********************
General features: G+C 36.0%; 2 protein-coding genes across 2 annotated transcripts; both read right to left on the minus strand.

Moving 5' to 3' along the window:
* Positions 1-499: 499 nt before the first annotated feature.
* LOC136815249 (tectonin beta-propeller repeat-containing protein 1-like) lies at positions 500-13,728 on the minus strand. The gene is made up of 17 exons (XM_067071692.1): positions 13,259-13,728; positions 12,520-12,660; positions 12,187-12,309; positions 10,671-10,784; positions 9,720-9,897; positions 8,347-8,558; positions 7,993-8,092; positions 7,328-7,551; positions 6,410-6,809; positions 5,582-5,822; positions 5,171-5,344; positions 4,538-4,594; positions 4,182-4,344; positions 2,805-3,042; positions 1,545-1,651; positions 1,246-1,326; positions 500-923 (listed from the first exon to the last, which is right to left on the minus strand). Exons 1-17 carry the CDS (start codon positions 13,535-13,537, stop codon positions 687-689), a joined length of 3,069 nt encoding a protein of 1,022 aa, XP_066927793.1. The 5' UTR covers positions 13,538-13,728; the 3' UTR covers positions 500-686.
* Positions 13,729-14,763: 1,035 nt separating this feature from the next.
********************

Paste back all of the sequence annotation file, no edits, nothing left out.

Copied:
General features: G+C 36.0%; 2 protein-coding genes across 2 annotated transcripts; both read right to left on the minus strand.

Moving 5' to 3' along the window:
* Positions 1-499: 499 nt before the first annotated feature.
* LOC136815249 (tectonin beta-propeller repeat-containing protein 1-like) lies at positions 500-13,728 on the minus strand. The gene is made up of 17 exons (XM_067071692.1): positions 13,259-13,728; positions 12,520-12,660; positions 12,187-12,309; positions 10,671-10,784; positions 9,720-9,897; positions 8,347-8,558; positions 7,993-8,092; positions 7,328-7,551; positions 6,410-6,809; positions 5,582-5,822; positions 5,171-5,344; positions 4,538-4,594; positions 4,182-4,344; positions 2,805-3,042; positions 1,545-1,651; positions 1,246-1,326; positions 500-923 (listed from the first exon to the last, which is right to left on the minus strand). Exons 1-17 carry the CDS (start codon positions 13,535-13,537, stop codon positions 687-689), a joined length of 3,069 nt encoding a protein of 1,022 aa, XP_066927793.1. The 5' UTR covers positions 13,538-13,728; the 3' UTR covers positions 500-686.
* Positions 13,729-14,763: 1,035 nt separating this feature from the next.